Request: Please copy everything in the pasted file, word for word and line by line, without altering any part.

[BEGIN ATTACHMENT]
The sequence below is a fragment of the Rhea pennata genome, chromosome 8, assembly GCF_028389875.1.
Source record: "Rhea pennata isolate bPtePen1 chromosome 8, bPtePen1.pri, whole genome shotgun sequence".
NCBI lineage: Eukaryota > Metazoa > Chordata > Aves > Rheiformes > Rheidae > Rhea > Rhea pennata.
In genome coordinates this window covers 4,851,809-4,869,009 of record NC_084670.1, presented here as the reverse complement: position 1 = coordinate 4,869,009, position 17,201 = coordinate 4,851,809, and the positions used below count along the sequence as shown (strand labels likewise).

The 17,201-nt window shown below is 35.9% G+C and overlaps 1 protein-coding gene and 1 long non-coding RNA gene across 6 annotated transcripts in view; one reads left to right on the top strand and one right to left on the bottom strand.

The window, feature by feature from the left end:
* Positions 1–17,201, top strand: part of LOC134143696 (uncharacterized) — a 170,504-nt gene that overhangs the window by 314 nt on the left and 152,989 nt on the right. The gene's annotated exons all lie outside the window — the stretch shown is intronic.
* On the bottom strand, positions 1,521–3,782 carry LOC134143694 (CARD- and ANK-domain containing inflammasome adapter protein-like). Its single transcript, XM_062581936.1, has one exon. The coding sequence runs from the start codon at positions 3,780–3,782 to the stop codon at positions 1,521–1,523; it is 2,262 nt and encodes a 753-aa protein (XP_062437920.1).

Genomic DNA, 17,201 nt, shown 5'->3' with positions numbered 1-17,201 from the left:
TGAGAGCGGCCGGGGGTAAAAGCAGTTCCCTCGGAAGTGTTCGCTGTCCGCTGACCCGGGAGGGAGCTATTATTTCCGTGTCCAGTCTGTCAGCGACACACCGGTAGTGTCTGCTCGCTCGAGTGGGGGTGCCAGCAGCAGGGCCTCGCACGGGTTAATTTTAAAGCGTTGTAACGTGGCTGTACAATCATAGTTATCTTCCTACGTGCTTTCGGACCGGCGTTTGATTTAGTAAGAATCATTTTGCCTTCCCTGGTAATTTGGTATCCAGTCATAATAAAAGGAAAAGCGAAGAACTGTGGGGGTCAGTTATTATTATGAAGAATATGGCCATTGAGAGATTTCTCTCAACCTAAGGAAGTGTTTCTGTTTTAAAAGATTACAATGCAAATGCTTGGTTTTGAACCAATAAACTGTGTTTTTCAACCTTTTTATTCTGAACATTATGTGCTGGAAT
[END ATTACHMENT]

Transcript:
The sequence below is a fragment of the Rhea pennata genome, chromosome 8, assembly GCF_028389875.1.
Source record: "Rhea pennata isolate bPtePen1 chromosome 8, bPtePen1.pri, whole genome shotgun sequence".
NCBI lineage: Eukaryota > Metazoa > Chordata > Aves > Rheiformes > Rheidae > Rhea > Rhea pennata.
In genome coordinates this window covers 4,851,809-4,869,009 of record NC_084670.1, presented here as the reverse complement: position 1 = coordinate 4,869,009, position 17,201 = coordinate 4,851,809, and the positions used below count along the sequence as shown (strand labels likewise).

The 17,201-nt window shown below is 35.9% G+C and overlaps 1 protein-coding gene and 1 long non-coding RNA gene across 6 annotated transcripts in view; one reads left to right on the top strand and one right to left on the bottom strand.

The window, feature by feature from the left end:
* Positions 1–17,201, top strand: part of LOC134143696 (uncharacterized) — a 170,504-nt gene that overhangs the window by 314 nt on the left and 152,989 nt on the right. The gene's annotated exons all lie outside the window — the stretch shown is intronic.
* On the bottom strand, positions 1,521–3,782 carry LOC134143694 (CARD- and ANK-domain containing inflammasome adapter protein-like). Its single transcript, XM_062581936.1, has one exon. The coding sequence runs from the start codon at positions 3,780–3,782 to the stop codon at positions 1,521–1,523; it is 2,262 nt and encodes a 753-aa protein (XP_062437920.1).

Genomic DNA, 17,201 nt, shown 5'->3' with positions numbered 1-17,201 from the left:
TGAGAGCGGCCGGGGGTAAAAGCAGTTCCCTCGGAAGTGTTCGCTGTCCGCTGACCCGGGAGGGAGCTATTATTTCCGTGTCCAGTCTGTCAGCGACACACCGGTAGTGTCTGCTCGCTCGAGTGGGGGTGCCAGCAGCAGGGCCTCGCACGGGTTAATTTTAAAGCGTTGTAACGTGGCTGTACAATCATAGTTATCTTCCTACGTGCTTTCGGACCGGCGTTTGATTTAGTAAGAATCATTTTGCCTTCCCTGGTAATTTGGTATCCAGTCATAATAAAAGGAAAAGCGAAGAACTGTGGGGGTCAGTTATTATTATGAAGAATATGGCCATTGAGAGATTTCTCTCAACCTAAGGAAGTGTTTCTGTTTTAAAAGATTACAATGCAAATGCTTGGTTTTGAACCAATAAACTGTGTTTTTCAACCTTTTTATTCTGAACATTATGTGCTGGAAT